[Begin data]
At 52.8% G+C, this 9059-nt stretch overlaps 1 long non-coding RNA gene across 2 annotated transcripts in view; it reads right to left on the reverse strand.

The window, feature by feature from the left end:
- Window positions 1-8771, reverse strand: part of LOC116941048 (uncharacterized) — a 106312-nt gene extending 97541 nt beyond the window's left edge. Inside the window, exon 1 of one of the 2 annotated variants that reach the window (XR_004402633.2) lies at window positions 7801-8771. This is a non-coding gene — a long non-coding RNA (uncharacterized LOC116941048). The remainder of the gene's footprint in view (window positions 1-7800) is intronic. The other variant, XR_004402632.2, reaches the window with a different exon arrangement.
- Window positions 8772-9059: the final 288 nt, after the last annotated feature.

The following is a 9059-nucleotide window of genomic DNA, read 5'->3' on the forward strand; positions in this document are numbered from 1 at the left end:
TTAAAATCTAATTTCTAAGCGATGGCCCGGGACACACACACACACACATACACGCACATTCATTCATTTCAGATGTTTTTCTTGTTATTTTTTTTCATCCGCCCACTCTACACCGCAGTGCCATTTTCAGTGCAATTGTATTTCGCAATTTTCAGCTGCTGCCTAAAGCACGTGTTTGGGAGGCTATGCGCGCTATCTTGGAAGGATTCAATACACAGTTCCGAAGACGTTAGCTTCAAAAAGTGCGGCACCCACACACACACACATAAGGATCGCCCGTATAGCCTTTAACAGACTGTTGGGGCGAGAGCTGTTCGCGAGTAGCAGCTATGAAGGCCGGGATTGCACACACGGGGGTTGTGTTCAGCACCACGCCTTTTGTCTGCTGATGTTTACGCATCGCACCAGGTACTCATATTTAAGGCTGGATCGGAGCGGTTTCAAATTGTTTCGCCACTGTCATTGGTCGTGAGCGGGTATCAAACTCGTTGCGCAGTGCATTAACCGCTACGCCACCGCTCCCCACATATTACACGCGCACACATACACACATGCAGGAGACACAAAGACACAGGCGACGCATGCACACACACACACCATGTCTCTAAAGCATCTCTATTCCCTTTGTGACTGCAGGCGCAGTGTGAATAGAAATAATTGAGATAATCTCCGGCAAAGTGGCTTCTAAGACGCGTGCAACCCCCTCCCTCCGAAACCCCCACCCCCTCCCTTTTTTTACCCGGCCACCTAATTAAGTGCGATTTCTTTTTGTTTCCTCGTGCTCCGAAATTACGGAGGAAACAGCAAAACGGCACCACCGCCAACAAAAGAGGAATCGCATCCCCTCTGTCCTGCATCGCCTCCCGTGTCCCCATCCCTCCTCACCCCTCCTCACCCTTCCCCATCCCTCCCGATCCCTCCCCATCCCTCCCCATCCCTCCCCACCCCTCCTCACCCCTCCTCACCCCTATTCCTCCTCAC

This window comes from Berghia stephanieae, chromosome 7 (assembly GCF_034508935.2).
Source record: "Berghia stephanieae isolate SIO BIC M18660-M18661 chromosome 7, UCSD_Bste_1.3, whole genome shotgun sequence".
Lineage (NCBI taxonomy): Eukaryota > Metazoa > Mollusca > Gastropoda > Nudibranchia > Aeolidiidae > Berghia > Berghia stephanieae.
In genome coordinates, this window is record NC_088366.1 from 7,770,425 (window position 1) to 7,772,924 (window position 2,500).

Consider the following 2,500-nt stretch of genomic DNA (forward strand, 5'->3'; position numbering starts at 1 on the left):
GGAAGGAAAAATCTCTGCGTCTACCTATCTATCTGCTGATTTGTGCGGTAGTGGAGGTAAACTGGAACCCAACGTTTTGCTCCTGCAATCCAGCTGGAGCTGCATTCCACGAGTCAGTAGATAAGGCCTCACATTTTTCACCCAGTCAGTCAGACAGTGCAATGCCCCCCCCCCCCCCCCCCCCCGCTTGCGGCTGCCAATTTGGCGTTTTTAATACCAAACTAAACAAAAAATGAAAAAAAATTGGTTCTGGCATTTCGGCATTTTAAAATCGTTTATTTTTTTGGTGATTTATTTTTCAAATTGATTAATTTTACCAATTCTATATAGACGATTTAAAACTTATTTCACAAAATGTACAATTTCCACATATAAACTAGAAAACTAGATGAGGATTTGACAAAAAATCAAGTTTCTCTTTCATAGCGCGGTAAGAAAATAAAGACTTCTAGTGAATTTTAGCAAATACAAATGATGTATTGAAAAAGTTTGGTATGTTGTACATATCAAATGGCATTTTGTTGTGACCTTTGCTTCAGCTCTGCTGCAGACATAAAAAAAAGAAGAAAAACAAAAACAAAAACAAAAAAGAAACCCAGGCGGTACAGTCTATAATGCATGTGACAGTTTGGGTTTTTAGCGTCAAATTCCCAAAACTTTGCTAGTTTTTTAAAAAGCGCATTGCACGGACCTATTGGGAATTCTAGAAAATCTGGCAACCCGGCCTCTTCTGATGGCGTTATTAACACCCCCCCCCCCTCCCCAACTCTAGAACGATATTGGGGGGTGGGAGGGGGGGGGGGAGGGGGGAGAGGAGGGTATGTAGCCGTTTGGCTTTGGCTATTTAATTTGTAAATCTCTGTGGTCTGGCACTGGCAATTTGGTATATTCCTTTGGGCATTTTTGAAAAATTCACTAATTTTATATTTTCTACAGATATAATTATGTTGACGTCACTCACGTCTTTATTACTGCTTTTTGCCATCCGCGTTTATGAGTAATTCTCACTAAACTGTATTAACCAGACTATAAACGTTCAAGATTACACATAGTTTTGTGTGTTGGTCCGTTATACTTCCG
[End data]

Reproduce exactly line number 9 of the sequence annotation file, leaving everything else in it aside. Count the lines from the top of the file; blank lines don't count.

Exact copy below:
Lineage (NCBI taxonomy): Eukaryota > Metazoa > Mollusca > Gastropoda > Nudibranchia > Aeolidiidae > Berghia > Berghia stephanieae.